Foreign exchange reserves still critically low
Regardless of the following transfer of the EurAsEC loan in the near future and two more in 2012, the actual volume of foreign exchange reserves is far from the safe level.
The NBB assesses the deficit balance of payments at $ 1.4 billion and as a consequence, foreign exchange reserves in 2012 could amount to USD 6.1 billion. However two transfers within the Anti-Crisis Fund of theEurAsEC loan agreement of total USD 880 million will increase the foreign exchange reserves up to $ 7 billion. The National Bank believes this amount will close the gap in foreign deficit in 2012.
Regardless of authorities’ statements about the increased foreign exchange reserves, their real value is still far from being safe. For instance, one of the criteria of minimal sufficiency of ForEx reserves that ensures the economic security of the country is that it amounts to 3 months of imports, namely, about $ 12 billion by the end of 2012. It implies that the foreign exchange reserves should be increased by USD 4.6 billion however there are no options at the moment that would secure such an increase. Moreover the volume of foreign exchange reserves of $ 7 billion should be treated carefully, as almost half of it constitute various loans from commercial banks, ergo 1) this money is not ‘real’, 2) loans need to be repaid in the following 10-15 years.
Apart from the projected trade surplus in 2012 of USD 1.3-1.5 billion (which is not yet a fact), USD 3.7 billion is still needed to pay for the customs duties on petroleum products to Russia. In addition, substantial funds (approximately USD 5 billion) will be spent on the repayment and servicing of the external debt (USD 1.2 billion of interest on total external debt, USD 3 billion to pay off the principal debt, and USD 460 million of liabilities of the National Bank).
Therefore, in 2012-2013 the need for external financing will remain and will not reduce. Moreover, the repayment amounts will almost double. Nevertheless, the authorities are not considering the possibility of a stabilization loan from the IMF, which, apart from its financial implications, carries a meesage to investros (including investment banks) that the country has embarked on reforms and it can be dealt with.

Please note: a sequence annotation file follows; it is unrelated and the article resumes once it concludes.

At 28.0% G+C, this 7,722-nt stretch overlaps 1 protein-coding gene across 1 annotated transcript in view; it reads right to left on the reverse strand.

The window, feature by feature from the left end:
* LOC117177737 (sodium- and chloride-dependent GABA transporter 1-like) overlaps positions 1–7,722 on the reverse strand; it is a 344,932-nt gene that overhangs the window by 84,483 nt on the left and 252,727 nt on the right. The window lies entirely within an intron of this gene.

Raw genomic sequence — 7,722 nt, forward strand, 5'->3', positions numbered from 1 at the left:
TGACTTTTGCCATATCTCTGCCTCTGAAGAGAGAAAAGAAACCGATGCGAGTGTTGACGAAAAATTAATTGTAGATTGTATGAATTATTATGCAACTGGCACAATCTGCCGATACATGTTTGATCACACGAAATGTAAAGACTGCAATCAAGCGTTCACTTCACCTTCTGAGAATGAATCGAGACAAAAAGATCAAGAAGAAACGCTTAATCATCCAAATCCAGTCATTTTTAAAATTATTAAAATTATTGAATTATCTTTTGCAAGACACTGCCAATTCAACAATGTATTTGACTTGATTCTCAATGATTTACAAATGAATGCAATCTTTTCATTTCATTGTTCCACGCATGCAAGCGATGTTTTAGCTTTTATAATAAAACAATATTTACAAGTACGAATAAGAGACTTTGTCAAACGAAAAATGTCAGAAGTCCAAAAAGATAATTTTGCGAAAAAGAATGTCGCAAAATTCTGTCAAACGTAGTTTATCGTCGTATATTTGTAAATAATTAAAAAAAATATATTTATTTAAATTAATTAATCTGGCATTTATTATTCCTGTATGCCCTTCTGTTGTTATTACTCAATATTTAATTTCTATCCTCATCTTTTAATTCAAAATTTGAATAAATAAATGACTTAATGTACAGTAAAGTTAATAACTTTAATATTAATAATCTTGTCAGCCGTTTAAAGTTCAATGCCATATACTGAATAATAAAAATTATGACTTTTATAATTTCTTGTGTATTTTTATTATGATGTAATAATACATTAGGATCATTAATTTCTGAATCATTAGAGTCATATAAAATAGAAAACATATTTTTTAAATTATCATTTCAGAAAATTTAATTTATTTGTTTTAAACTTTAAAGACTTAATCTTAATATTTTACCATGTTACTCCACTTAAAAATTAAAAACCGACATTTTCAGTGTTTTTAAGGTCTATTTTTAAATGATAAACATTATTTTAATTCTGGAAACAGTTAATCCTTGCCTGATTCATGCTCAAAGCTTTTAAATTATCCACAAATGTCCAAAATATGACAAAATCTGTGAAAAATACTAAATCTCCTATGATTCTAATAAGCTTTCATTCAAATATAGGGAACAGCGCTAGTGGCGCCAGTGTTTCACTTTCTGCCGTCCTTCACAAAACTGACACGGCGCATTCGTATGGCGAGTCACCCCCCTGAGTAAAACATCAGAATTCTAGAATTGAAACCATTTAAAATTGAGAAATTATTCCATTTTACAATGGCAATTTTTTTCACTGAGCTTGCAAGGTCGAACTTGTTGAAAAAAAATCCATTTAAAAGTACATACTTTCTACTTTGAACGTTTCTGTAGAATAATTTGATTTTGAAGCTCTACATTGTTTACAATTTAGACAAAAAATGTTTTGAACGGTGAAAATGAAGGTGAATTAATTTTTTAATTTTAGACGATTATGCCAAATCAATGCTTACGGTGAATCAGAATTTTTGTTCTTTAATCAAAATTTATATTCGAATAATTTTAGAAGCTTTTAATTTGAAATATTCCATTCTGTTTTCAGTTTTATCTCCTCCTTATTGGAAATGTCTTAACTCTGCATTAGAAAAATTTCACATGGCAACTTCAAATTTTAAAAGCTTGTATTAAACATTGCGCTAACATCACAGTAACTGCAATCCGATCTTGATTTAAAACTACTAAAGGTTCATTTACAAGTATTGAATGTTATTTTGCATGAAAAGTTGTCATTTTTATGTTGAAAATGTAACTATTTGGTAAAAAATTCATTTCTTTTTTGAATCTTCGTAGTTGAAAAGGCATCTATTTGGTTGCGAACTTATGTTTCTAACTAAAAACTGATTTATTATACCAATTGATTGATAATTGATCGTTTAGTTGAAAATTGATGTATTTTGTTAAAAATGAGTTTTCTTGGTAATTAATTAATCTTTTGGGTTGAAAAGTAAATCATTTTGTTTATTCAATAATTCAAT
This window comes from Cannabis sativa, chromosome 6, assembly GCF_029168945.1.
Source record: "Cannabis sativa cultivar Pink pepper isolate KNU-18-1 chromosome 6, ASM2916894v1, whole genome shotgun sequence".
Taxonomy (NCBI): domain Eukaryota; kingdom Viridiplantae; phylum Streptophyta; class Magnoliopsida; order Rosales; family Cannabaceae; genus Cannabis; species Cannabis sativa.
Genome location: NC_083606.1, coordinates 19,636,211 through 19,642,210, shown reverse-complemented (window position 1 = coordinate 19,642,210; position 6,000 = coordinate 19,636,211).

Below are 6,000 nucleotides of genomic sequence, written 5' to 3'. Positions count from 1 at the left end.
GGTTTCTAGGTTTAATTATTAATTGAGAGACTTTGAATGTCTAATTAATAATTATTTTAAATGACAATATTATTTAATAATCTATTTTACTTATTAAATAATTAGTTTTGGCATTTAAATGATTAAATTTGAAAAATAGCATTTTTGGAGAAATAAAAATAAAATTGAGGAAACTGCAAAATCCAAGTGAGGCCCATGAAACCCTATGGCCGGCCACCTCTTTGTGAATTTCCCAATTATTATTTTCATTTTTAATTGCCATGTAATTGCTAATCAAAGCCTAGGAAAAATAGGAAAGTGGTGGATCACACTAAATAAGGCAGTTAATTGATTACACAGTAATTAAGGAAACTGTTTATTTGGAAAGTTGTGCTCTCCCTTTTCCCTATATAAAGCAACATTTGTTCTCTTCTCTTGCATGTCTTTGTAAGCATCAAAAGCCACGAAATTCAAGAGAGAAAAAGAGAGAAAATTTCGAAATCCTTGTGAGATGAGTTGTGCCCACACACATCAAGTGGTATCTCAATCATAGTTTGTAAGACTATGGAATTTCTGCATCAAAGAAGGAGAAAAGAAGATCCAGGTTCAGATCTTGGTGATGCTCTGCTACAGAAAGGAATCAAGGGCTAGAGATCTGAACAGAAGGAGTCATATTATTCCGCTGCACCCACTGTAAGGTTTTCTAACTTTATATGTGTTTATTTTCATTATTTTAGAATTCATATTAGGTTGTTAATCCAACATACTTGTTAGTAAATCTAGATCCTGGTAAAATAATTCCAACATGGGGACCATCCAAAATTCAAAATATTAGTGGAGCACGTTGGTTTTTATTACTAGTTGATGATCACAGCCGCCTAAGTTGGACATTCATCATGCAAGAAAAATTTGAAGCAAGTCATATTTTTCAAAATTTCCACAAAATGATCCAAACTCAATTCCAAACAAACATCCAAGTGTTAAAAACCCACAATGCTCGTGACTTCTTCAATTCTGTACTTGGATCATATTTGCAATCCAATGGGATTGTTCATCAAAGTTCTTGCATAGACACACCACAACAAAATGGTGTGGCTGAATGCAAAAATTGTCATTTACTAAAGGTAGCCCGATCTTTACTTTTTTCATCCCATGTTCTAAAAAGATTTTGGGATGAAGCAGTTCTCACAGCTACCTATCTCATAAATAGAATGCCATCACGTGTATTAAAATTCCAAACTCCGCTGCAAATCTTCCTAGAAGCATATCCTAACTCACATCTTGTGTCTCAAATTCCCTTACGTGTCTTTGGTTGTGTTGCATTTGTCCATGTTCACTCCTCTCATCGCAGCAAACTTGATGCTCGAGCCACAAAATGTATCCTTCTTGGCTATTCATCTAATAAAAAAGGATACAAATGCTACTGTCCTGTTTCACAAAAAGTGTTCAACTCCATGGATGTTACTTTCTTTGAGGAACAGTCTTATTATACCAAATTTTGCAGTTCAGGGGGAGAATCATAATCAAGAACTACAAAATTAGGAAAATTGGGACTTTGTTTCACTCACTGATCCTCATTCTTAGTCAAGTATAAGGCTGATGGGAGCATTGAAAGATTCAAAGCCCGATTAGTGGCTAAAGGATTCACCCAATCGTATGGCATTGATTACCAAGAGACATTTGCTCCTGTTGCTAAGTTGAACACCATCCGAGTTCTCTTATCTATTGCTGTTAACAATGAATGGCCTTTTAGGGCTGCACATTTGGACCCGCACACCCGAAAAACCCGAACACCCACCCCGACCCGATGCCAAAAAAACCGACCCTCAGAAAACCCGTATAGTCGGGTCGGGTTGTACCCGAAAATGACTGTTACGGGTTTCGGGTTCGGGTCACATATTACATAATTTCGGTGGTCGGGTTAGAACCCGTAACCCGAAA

The rapid increase in wages has led to a decline in the ratio between labour productivity and real wages to one. Previously, the rule was that enterprises, in which the state owned more than 50% of shares in the founding capital, were not allowed increasing salaries if this ratio was equal to or less than one. The authorities are unlikely to be able to meet the wage growth requirement without long-term consequences for the economy. Hence, the government is likely to contain wage growth for the sake of economic growth.
According to Belstat, In January – August 2017, GDP growth was 1.6%. The economic revival has led to an increase in wages. In August, the average monthly wage was BYN 844.4 or USD 435, i.e. grew by 6.6% since early 2017, adjusted for inflation. This has reduced the ratio between labour productivity and real wages from 1.03 in January 2017 to 1 in the first seven months of 2017. This parameter should not be less than 1, otherwise, the economy starts accumulating imbalances.
The need for faster growth in labour productivity over wage growth was stated in Decree No 744 of July 31st, 2014. The decree enabled wages growth at state organizations and organizations with more than 50% of state-owned shares only if the ratio between growth in labour productivity and wages was higher than 1. Taking into account the state's share in the economy, this rule has had impact on most of the country's key enterprises. In 2013 -2014 wages grew rapidly, which resulted in devaluation in 2014-2015.
Faster wage growth as compared with growth in labour productivity carries a number of risks. Enterprises increase cost of wages, which subsequently leads to a decrease in the competitiveness of products on the domestic and foreign markets. In construction, wholesale, retail trade, and some other industries the growth rate of prime cost in 2017 outpaces the dynamics of revenue growth. This is likely to lead to a decrease in profits and a decrease in investments for further development. Amid wage growth, the population is likely to increase import consumption and reduce currency sales, which would reduce the National Bank's ability to repay foreign and domestic liabilities.
The Belarusian government is facing a dilemma – either to comply with the president’s requirement of a BYN 1000 monthly wage, which could lead to new economic imbalances and could further affect the national currency value, or to suspend the wage growth in order to retain the achieved economic results. That said, the first option bears a greater number of negative consequences for the nomenclature.
Overall, the rapid growth in wages no longer corresponds the pace of economic development. The government is likely to retain the economic growth and retrain further growth in wages. Staff reshuffles are unlikely to follow the failure to meet the wage growth requirement.